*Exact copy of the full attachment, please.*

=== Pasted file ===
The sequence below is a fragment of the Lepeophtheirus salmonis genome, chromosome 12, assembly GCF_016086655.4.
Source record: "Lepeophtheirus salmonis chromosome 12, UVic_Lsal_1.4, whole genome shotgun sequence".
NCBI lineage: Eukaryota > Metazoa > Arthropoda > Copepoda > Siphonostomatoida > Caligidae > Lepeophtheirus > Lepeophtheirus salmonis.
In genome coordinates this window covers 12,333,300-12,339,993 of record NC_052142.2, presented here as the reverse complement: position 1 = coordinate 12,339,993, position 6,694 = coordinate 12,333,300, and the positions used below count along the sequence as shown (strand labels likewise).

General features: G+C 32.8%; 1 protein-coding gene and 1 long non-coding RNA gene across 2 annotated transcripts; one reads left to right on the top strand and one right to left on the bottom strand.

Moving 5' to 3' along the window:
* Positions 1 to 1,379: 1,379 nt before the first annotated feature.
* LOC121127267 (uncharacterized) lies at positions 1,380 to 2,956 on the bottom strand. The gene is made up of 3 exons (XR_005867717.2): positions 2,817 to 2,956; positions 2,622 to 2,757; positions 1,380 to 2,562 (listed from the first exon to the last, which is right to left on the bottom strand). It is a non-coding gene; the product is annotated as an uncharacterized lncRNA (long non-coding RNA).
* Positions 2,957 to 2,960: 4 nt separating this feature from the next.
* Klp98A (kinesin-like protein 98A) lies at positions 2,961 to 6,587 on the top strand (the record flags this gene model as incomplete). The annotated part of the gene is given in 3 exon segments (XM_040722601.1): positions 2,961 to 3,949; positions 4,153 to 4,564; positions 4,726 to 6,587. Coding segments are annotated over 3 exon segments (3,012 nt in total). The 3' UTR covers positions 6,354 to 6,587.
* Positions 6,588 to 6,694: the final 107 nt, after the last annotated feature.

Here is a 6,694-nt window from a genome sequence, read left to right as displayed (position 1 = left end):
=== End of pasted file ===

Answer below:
The sequence below is a fragment of the Lepeophtheirus salmonis genome, chromosome 12, assembly GCF_016086655.4.
Source record: "Lepeophtheirus salmonis chromosome 12, UVic_Lsal_1.4, whole genome shotgun sequence".
NCBI lineage: Eukaryota > Metazoa > Arthropoda > Copepoda > Siphonostomatoida > Caligidae > Lepeophtheirus > Lepeophtheirus salmonis.
In genome coordinates this window covers 12,333,300-12,339,993 of record NC_052142.2, presented here as the reverse complement: position 1 = coordinate 12,339,993, position 6,694 = coordinate 12,333,300, and the positions used below count along the sequence as shown (strand labels likewise).

General features: G+C 32.8%; 1 protein-coding gene and 1 long non-coding RNA gene across 2 annotated transcripts; one reads left to right on the top strand and one right to left on the bottom strand.

Moving 5' to 3' along the window:
* Positions 1 to 1,379: 1,379 nt before the first annotated feature.
* LOC121127267 (uncharacterized) lies at positions 1,380 to 2,956 on the bottom strand. The gene is made up of 3 exons (XR_005867717.2): positions 2,817 to 2,956; positions 2,622 to 2,757; positions 1,380 to 2,562 (listed from the first exon to the last, which is right to left on the bottom strand). It is a non-coding gene; the product is annotated as an uncharacterized lncRNA (long non-coding RNA).
* Positions 2,957 to 2,960: 4 nt separating this feature from the next.
* Klp98A (kinesin-like protein 98A) lies at positions 2,961 to 6,587 on the top strand (the record flags this gene model as incomplete). The annotated part of the gene is given in 3 exon segments (XM_040722601.1): positions 2,961 to 3,949; positions 4,153 to 4,564; positions 4,726 to 6,587. Coding segments are annotated over 3 exon segments (3,012 nt in total). The 3' UTR covers positions 6,354 to 6,587.
* Positions 6,588 to 6,694: the final 107 nt, after the last annotated feature.

Here is a 6,694-nt window from a genome sequence, read left to right as displayed (position 1 = left end):